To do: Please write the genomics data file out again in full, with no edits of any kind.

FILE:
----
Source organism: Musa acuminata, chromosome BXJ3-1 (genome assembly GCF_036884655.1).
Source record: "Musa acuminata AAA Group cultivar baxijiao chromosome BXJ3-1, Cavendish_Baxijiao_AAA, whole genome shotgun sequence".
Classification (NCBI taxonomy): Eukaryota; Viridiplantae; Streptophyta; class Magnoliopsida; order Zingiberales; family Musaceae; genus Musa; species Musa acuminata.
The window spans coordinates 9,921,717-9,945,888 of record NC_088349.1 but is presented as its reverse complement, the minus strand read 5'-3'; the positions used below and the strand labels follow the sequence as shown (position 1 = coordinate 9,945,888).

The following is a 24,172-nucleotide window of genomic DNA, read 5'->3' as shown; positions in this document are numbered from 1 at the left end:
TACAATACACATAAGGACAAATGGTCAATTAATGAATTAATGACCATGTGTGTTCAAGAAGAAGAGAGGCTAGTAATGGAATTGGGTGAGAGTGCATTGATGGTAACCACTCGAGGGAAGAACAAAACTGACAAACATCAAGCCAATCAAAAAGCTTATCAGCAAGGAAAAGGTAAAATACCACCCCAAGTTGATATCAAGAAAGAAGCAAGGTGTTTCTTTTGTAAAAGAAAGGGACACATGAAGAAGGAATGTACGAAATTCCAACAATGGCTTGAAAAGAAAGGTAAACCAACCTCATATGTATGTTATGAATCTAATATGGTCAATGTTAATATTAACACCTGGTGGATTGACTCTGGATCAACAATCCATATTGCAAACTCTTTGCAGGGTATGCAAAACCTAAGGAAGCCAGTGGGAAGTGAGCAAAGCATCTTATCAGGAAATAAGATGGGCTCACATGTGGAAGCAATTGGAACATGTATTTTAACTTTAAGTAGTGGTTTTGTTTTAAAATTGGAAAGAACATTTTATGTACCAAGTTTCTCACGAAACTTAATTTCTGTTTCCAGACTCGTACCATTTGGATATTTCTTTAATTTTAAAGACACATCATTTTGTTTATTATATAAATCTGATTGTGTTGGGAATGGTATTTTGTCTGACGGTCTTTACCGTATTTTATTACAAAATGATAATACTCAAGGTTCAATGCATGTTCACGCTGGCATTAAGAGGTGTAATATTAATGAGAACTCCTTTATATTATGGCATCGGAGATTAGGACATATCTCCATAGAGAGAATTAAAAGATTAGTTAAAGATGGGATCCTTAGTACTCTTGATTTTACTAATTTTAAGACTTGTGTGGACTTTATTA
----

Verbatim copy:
Source organism: Musa acuminata, chromosome BXJ3-1 (genome assembly GCF_036884655.1).
Source record: "Musa acuminata AAA Group cultivar baxijiao chromosome BXJ3-1, Cavendish_Baxijiao_AAA, whole genome shotgun sequence".
Classification (NCBI taxonomy): Eukaryota; Viridiplantae; Streptophyta; class Magnoliopsida; order Zingiberales; family Musaceae; genus Musa; species Musa acuminata.
The window spans coordinates 9,921,717-9,945,888 of record NC_088349.1 but is presented as its reverse complement, the minus strand read 5'-3'; the positions used below and the strand labels follow the sequence as shown (position 1 = coordinate 9,945,888).

The following is a 24,172-nucleotide window of genomic DNA, read 5'->3' as shown; positions in this document are numbered from 1 at the left end:
TACAATACACATAAGGACAAATGGTCAATTAATGAATTAATGACCATGTGTGTTCAAGAAGAAGAGAGGCTAGTAATGGAATTGGGTGAGAGTGCATTGATGGTAACCACTCGAGGGAAGAACAAAACTGACAAACATCAAGCCAATCAAAAAGCTTATCAGCAAGGAAAAGGTAAAATACCACCCCAAGTTGATATCAAGAAAGAAGCAAGGTGTTTCTTTTGTAAAAGAAAGGGACACATGAAGAAGGAATGTACGAAATTCCAACAATGGCTTGAAAAGAAAGGTAAACCAACCTCATATGTATGTTATGAATCTAATATGGTCAATGTTAATATTAACACCTGGTGGATTGACTCTGGATCAACAATCCATATTGCAAACTCTTTGCAGGGTATGCAAAACCTAAGGAAGCCAGTGGGAAGTGAGCAAAGCATCTTATCAGGAAATAAGATGGGCTCACATGTGGAAGCAATTGGAACATGTATTTTAACTTTAAGTAGTGGTTTTGTTTTAAAATTGGAAAGAACATTTTATGTACCAAGTTTCTCACGAAACTTAATTTCTGTTTCCAGACTCGTACCATTTGGATATTTCTTTAATTTTAAAGACACATCATTTTGTTTATTATATAAATCTGATTGTGTTGGGAATGGTATTTTGTCTGACGGTCTTTACCGTATTTTATTACAAAATGATAATACTCAAGGTTCAATGCATGTTCACGCTGGCATTAAGAGGTGTAATATTAATGAGAACTCCTTTATATTATGGCATCGGAGATTAGGACATATCTCCATAGAGAGAATTAAAAGATTAGTTAAAGATGGGATCCTTAGTACTCTTGATTTTACTAATTTTAAGACTTGTGTGGACTTTATTA